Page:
A bill in the state Senate that would have toughened requirements for public records requests has been dropped after the legislation received more scrutiny than expected.
State Sen. Betsy Johnson, D-Scappoose, submitted Senate Bill 609 in January on behalf of recently retired state Rep. Deborah Boone, who called the legislation necessary to weed out fishing expeditions by journalists and others that take time and resources from state legislators.
Johnson, who has deferred questions about the bill to Boone, said there was a lot of confusion surrounding the legislation and people jumping to their own conclusions before Boone asked that it be withdrawn.
Boone’s bill would have required records requesters to state in writing “with particularity” a description of the records and how they will be used. She had yet to hammer out how much particularity requesters would need.
“I didn’t think it was going to be this big a deal, for one thing,” Boone said.
Johnson, already busy, was receiving significant input on the bill, both good and bad, Boone said. “Mostly the press didn’t like it,” she said.
The bill drew criticism from the news media, especially over an initial claim by Boone that journalists don’t pay for records, a view she later admitted was incorrect. The legislation was first reported on by The Oregonian’s Gordon Friedman, who balked at the requirement of stating with particularity the records he seeks when he might not know whether they exist.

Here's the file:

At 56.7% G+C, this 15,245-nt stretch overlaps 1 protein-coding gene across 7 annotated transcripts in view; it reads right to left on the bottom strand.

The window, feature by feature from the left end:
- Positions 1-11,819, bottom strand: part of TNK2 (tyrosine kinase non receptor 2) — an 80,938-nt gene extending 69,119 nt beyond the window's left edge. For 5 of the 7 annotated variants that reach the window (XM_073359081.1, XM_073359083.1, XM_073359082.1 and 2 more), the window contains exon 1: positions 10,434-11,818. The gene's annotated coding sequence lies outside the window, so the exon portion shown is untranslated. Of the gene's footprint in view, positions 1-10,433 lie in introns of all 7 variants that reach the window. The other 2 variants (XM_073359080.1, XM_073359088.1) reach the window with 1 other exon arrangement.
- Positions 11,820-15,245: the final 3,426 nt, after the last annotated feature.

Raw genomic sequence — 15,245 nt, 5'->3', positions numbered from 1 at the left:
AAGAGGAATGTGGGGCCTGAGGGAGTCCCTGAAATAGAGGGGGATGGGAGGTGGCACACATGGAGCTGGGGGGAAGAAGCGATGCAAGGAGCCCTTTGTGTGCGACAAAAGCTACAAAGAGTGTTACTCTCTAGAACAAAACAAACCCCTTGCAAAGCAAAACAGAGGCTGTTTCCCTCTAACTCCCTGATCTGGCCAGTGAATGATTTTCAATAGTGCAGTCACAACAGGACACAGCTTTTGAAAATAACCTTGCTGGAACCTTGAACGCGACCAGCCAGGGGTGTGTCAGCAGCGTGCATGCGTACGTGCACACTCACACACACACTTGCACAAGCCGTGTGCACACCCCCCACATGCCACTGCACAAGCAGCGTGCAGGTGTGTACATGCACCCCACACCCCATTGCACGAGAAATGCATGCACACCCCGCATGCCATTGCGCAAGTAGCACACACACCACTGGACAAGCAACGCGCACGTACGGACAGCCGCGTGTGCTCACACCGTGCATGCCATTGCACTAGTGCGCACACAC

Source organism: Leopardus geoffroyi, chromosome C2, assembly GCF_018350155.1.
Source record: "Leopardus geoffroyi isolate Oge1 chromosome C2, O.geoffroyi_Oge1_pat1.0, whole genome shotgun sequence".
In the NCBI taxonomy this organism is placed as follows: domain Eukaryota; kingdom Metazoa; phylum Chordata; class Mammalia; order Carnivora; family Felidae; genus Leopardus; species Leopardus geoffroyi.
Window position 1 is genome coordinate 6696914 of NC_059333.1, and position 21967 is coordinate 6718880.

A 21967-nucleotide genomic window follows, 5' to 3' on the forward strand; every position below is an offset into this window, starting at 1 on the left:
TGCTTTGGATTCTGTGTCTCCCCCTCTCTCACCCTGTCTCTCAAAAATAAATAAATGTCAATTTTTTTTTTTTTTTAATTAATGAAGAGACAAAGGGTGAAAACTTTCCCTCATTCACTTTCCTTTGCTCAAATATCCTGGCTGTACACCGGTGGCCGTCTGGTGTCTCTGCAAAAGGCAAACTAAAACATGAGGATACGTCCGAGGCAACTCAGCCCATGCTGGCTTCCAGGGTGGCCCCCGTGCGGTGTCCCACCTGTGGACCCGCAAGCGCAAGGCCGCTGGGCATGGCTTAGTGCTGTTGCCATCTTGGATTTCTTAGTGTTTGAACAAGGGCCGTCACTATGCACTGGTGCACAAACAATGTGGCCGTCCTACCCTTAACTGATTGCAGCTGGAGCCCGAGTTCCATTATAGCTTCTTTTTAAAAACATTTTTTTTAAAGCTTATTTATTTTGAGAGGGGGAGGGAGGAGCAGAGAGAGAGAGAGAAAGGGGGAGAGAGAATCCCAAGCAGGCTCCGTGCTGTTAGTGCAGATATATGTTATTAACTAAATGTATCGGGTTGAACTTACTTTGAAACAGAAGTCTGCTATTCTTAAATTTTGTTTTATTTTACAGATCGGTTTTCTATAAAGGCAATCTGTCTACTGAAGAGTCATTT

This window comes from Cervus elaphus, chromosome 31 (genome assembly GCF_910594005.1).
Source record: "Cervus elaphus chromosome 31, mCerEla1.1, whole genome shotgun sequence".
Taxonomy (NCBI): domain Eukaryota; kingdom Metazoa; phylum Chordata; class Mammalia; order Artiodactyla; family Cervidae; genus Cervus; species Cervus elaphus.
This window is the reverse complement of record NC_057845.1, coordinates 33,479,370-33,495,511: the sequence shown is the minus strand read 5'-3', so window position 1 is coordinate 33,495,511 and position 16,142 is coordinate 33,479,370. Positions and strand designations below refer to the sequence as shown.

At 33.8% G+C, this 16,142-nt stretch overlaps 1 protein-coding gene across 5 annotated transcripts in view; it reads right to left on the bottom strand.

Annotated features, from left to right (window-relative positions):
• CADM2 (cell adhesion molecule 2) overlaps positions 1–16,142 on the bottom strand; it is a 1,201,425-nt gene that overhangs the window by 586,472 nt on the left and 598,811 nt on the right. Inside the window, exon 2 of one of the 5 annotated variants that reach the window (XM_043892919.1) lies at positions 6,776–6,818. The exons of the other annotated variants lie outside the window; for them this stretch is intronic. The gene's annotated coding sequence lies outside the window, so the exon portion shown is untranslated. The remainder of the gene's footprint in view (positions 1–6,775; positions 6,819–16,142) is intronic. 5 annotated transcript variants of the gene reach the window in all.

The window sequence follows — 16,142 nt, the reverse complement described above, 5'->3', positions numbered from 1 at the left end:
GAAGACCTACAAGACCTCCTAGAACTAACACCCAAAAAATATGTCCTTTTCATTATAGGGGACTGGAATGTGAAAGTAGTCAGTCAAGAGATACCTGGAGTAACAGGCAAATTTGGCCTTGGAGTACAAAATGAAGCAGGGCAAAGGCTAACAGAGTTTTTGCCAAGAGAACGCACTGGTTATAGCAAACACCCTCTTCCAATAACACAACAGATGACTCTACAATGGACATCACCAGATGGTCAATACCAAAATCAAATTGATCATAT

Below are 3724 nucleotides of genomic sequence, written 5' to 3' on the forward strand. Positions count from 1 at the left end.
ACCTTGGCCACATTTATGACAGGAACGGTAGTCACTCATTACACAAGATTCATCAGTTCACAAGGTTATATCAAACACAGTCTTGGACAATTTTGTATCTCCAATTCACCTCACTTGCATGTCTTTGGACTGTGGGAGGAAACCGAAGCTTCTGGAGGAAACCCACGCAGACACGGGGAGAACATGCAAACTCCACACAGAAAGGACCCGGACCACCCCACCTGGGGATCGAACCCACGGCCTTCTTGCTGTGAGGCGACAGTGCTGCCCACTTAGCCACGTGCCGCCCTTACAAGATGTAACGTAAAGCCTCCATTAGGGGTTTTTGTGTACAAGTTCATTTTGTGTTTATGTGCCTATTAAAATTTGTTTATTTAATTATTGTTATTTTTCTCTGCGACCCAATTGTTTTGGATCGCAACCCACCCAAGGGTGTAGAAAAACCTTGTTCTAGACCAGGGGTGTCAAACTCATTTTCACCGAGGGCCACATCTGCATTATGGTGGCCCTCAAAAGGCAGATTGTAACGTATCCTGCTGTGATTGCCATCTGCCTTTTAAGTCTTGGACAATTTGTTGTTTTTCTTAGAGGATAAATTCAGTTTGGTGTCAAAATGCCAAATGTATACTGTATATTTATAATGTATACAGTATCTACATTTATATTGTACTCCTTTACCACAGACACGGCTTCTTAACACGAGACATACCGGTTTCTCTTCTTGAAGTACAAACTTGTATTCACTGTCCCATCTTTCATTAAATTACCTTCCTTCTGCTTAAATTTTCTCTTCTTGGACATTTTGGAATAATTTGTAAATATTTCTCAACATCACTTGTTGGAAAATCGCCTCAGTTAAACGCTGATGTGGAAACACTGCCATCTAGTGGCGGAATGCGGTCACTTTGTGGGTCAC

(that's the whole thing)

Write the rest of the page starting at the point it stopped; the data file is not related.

Boone claimed the bill was not meant to curb transparency, but to get records requestors to state their purpose in general terms to more efficiently direct the process. The bill was also meant to avoid people having to turn over private information unrelated to a records request, she said.
“I will fight to the death for people’s privacy,” Boone said.
A report last year by the state’s public records advocate found that governments often unreasonably delay releasing public records or charge too much for access. The public records law has also been criticized for the more than 500 exemptions carved out over the years.
Boone’s legislation was one of 11 new public records bills this legislative session. Others would reduce public records fees from state agencies by half, award attorney fees against public bodies that don’t respond to requests in a timely manner, explore creating a chief privacy officer position and prohibit using personal email for official business.